By Phil James
“Momma,” I asked as a small fry many moons ago, “There’s a Mothers Day and a Fathers Day. Why isn’t there a Children’s Day?”
Never batting an eye, she replied, “Because every day is children’s day.”
One who spent a lifetime on that very premise was Frederick W. Neve. Introduced to a new generation by author Frances Shirley Scruby in her published biography Neve: Virginia’s Thousandfold Man, the much-revered Anglican Priest from the county of Kent, England, embraced his calling to young and old alike with an enduring faith and a passion exhibited by few.
Beginning his ministry to the Episcopal gentry at Ivy and Greenwood in 1888, the 33-year-old clergyman soon was called aside to address the need in Albemarle County’s isolated Ragged Mountains. Within two years of his arrival in the States, he saw the completion of a chapel in those hardscrabble foothills between Ivy and Miller School, and increased his parishes to three. A dozen years later his immediate parish responsibilities encompassed four churches at Ivy, Greenwood, Miller School and Crozet, plus a missionary outpost chapel erected south of Batesville. Still, he regularly was made aware of other areas in need of help and guidance, and more and more his gaze was directed toward the Blue Ridge Mountains.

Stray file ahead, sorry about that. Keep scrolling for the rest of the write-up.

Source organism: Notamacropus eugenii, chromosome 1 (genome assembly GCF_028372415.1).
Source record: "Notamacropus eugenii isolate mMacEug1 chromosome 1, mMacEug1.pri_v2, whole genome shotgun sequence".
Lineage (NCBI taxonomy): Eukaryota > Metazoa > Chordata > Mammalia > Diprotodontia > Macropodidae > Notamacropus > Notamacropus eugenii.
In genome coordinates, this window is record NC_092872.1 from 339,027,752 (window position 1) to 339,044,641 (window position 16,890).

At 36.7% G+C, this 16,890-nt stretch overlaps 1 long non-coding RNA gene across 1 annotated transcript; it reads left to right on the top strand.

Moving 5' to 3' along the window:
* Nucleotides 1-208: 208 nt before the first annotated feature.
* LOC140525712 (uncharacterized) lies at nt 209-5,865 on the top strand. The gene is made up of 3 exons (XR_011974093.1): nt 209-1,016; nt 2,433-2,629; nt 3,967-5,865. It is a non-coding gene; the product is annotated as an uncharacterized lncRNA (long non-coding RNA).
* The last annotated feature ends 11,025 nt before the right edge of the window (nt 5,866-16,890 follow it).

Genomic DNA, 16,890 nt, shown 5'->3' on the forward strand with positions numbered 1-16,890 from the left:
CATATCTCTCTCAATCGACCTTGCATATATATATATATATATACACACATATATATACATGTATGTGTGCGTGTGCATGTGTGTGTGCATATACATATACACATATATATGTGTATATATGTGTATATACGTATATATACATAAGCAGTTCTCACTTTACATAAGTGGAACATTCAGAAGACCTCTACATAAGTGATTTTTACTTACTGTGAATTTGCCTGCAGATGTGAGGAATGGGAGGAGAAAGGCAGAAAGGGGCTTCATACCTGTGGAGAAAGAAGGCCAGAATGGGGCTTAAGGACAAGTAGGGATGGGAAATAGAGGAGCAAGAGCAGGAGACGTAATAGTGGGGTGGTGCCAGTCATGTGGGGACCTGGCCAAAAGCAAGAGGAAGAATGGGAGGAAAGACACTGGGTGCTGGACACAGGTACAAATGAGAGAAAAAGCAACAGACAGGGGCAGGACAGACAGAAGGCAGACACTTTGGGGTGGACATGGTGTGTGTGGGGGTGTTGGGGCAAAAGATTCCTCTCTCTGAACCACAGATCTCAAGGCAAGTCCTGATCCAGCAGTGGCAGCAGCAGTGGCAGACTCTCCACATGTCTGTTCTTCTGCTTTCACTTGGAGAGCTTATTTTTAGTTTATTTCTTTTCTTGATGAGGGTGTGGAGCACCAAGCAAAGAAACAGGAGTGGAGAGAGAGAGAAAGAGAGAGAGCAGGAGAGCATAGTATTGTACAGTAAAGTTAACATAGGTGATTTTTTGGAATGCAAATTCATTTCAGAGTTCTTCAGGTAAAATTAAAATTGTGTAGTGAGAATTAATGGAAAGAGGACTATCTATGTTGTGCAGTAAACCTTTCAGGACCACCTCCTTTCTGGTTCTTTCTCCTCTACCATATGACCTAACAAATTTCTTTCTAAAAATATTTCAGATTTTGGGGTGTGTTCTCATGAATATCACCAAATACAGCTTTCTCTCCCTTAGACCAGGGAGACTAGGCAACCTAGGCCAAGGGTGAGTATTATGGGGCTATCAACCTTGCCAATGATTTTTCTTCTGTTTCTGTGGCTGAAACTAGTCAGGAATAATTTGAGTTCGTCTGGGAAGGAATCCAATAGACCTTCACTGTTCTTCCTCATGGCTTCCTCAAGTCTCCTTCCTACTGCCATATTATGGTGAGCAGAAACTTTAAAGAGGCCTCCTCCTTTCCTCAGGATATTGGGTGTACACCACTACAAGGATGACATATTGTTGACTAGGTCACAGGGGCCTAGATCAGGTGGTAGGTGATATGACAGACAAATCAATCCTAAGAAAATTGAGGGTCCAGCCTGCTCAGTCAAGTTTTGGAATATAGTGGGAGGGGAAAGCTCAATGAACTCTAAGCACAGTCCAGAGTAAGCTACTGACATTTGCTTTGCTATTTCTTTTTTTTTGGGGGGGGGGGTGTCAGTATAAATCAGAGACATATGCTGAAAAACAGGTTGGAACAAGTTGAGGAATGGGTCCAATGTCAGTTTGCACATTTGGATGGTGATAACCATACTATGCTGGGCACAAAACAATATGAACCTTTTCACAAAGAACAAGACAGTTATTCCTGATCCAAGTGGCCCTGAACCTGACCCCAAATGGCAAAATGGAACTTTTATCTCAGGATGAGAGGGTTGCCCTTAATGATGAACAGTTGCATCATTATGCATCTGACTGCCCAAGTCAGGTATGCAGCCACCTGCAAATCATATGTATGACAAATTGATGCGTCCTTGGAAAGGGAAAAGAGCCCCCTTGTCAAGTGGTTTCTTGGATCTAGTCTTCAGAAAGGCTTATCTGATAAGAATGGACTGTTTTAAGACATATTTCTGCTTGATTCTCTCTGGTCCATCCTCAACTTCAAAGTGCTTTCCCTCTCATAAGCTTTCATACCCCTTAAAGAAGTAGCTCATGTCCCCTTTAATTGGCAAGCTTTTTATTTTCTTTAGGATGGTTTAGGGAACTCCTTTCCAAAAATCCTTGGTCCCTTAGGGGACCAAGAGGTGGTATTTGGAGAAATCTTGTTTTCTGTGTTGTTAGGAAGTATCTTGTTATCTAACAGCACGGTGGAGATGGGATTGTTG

By 1900, he already was sharing from the pulpit his vision for reaching out to the scattered inhabitants of the Blue Ridge by establishing church missions and schools every ten miles. An early foray with a fellow pastor into Greene County’s Shifflett Hollow and up to Simmons Gap convinced him that the needs were great. His earlier efforts of evangelism became redirected toward the dearth of educational opportunities among the children of the highlands and isolated hollows.
In The Southern Churchman, Neve advertised for a male teacher who would fill that remote outpost high atop Simmons Gap. The only applicant was Miss Angelina Fitzhugh, a minister’s daughter from Maryland. With great misgivings about the physical hardships and dangers she might face, he accompanied her to the mountaintop in November 1900. There was no schoolhouse and only a log cabin in much need of repair to provide her shelter from the elements as well as meeting space for her classes. Arriving back home, Neve wrote that he “felt like he had just been to a funeral when he left her there by herself.”
Unknown to the good Reverend at the time, soon after he left the mountain Miss Angelina’s closest neighbors Aunt America Jane (Sullivan) and Uncle Billy Garrison declared that the dilapidated little cabin “ain’t fit for a hog,” and they promptly moved the new teacher and her meager belongings into their own snug abode. Thereafter, they were among the Simmons Gap mission’s staunchest protectors and supporters. Thus was born of faith and determination the mountain mission work of Rev. F.W. Neve, a work to which he would be appointed Archdeacon of the Blue Ridge.